Two MIT affiliates named MacArthur fellows

Two MIT affiliates named MacArthur fellows

An MIT alumnus and an MIT economics professor have been selected as 2015 MacArthur Fellows, and both will receive a no-strings-attached reward of $625,000.

The fellowship, also known as the “genius grant,” is given to 20 to 40 individuals each year, selected by an anonymous committee from a pool of nominees.

Assistant Professor Heidi Williams, who has been in MIT’s economics department since 2011, received the fellowship for her research on the economics of innovation in the healthcare market. She has studied the implications of market behavior and public policy, such as intellectual property restrictions, on drug development and health care research.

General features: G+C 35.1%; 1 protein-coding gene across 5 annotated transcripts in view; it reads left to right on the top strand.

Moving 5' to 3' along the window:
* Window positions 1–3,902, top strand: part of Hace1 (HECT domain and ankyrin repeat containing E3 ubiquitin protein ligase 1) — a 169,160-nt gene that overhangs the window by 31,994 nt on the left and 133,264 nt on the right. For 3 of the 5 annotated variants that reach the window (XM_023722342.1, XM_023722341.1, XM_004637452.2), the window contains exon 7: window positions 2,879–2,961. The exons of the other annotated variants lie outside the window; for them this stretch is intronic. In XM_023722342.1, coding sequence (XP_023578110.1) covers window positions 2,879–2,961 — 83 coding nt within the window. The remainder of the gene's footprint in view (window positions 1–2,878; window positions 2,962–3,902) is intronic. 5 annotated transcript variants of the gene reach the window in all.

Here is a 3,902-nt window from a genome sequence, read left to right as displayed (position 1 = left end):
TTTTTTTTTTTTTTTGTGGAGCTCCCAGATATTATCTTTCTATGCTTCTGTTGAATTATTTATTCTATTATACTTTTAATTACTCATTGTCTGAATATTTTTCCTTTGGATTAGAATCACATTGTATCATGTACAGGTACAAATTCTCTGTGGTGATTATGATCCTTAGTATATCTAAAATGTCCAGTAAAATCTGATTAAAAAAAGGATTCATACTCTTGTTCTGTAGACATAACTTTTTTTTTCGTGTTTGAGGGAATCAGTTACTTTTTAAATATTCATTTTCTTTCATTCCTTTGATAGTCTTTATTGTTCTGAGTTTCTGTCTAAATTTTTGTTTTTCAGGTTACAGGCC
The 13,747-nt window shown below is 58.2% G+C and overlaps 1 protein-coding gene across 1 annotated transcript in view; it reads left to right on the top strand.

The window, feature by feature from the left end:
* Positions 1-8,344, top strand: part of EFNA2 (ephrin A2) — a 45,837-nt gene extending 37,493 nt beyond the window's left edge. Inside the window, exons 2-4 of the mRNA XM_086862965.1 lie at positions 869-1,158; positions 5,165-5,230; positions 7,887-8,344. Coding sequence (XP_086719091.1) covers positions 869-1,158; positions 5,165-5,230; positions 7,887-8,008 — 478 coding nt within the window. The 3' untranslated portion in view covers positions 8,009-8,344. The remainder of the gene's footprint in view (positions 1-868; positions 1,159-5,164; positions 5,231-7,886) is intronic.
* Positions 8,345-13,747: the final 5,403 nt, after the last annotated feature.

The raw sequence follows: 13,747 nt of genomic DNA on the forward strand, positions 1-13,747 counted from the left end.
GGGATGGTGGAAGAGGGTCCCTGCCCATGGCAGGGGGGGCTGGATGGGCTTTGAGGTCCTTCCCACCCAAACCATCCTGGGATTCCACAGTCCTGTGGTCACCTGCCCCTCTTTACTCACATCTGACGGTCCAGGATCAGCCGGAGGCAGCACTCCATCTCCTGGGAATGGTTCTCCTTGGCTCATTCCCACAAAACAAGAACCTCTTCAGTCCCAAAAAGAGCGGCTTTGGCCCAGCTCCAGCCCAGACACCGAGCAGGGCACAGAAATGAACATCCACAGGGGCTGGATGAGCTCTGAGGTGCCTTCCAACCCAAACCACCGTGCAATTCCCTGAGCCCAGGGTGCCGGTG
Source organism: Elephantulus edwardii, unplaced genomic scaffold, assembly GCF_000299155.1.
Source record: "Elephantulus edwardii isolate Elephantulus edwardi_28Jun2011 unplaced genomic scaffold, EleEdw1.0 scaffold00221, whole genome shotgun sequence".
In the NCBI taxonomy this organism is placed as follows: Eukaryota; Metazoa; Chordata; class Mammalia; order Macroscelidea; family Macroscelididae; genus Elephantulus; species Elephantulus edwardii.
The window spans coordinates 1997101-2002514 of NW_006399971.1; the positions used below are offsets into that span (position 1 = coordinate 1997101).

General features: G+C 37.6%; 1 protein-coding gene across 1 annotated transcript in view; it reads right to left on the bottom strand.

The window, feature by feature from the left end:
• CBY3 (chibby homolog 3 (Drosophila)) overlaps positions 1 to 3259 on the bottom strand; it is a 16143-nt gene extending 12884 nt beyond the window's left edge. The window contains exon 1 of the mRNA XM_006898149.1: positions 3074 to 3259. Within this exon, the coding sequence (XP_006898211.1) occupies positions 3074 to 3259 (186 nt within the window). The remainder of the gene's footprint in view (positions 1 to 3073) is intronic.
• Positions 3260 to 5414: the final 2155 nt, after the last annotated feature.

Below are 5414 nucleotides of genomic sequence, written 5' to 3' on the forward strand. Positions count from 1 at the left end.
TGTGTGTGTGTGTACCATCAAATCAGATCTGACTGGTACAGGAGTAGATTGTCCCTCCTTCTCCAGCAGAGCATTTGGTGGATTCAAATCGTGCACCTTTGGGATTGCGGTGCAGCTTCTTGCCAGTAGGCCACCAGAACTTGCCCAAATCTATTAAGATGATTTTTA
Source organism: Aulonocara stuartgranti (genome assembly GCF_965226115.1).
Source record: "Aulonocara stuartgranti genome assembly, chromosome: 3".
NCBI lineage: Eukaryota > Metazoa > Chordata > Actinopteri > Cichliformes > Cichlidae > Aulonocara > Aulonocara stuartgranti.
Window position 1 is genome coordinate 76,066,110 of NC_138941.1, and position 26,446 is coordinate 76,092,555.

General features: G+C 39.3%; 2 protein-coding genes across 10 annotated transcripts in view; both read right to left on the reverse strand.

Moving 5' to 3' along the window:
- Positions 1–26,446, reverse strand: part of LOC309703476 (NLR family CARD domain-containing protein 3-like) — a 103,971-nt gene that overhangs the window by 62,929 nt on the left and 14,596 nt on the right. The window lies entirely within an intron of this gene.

Cornell Professor William Dichtel ’00, who graduated from MIT with a degree in chemistry, has broken ground on the study of covalent organic frameworks, which have practical applications in storing chemical fuels or electrical charge and purifying water. Covalent organic frameworks are ordered molecular grids or scaffolds with immense surface areas given their mass, and they were very difficult to work with until Dichtel’s team demonstrated new techniques to incorporate them into devices.

Journalist Ta-Nehisi Coates, who was a visiting writing professor at MIT from 2012-2014, was recognized for his work addressing “complex and challenging issues such as racial identity, systemic racial bias, and urban policing.”

Three MacArthur Fellows last year had MIT connections: Jacob Lurie was an MIT associate math professor, and Ai-jen Poo and Rick Lowe were Community Innovators Lab fellows.

The $625,000 award will be paid out to each fellow in five annual installments.

—Ray Wang